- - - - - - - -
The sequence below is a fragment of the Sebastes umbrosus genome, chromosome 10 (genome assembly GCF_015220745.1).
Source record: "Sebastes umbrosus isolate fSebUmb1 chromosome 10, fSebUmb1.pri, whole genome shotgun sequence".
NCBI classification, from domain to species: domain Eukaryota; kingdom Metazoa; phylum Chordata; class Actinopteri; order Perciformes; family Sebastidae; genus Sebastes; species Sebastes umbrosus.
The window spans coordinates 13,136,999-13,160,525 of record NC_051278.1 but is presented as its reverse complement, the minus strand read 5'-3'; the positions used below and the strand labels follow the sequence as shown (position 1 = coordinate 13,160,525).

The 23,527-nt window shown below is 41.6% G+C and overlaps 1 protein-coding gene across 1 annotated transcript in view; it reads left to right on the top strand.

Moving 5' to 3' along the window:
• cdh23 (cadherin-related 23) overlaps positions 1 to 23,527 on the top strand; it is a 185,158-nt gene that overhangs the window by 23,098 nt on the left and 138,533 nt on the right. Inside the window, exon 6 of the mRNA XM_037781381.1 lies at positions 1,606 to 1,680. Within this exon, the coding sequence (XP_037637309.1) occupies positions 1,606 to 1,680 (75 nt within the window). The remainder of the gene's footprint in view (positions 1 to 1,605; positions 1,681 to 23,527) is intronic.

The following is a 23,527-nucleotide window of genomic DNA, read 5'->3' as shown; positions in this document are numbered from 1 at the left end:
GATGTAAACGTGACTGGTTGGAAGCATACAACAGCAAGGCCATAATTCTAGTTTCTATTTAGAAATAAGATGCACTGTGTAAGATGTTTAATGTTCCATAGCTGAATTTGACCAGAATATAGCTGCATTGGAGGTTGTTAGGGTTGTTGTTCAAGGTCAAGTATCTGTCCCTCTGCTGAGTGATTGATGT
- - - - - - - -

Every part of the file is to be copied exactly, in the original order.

The sequence below is a fragment of the Sebastes umbrosus genome, chromosome 10 (genome assembly GCF_015220745.1).
Source record: "Sebastes umbrosus isolate fSebUmb1 chromosome 10, fSebUmb1.pri, whole genome shotgun sequence".
NCBI classification, from domain to species: domain Eukaryota; kingdom Metazoa; phylum Chordata; class Actinopteri; order Perciformes; family Sebastidae; genus Sebastes; species Sebastes umbrosus.
The window spans coordinates 13,136,999-13,160,525 of record NC_051278.1 but is presented as its reverse complement, the minus strand read 5'-3'; the positions used below and the strand labels follow the sequence as shown (position 1 = coordinate 13,160,525).

The 23,527-nt window shown below is 41.6% G+C and overlaps 1 protein-coding gene across 1 annotated transcript in view; it reads left to right on the top strand.

Moving 5' to 3' along the window:
• cdh23 (cadherin-related 23) overlaps positions 1 to 23,527 on the top strand; it is a 185,158-nt gene that overhangs the window by 23,098 nt on the left and 138,533 nt on the right. Inside the window, exon 6 of the mRNA XM_037781381.1 lies at positions 1,606 to 1,680. Within this exon, the coding sequence (XP_037637309.1) occupies positions 1,606 to 1,680 (75 nt within the window). The remainder of the gene's footprint in view (positions 1 to 1,605; positions 1,681 to 23,527) is intronic.

The following is a 23,527-nucleotide window of genomic DNA, read 5'->3' as shown; positions in this document are numbered from 1 at the left end:
GATGTAAACGTGACTGGTTGGAAGCATACAACAGCAAGGCCATAATTCTAGTTTCTATTTAGAAATAAGATGCACTGTGTAAGATGTTTAATGTTCCATAGCTGAATTTGACCAGAATATAGCTGCATTGGAGGTTGTTAGGGTTGTTGTTCAAGGTCAAGTATCTGTCCCTCTGCTGAGTGATTGATGT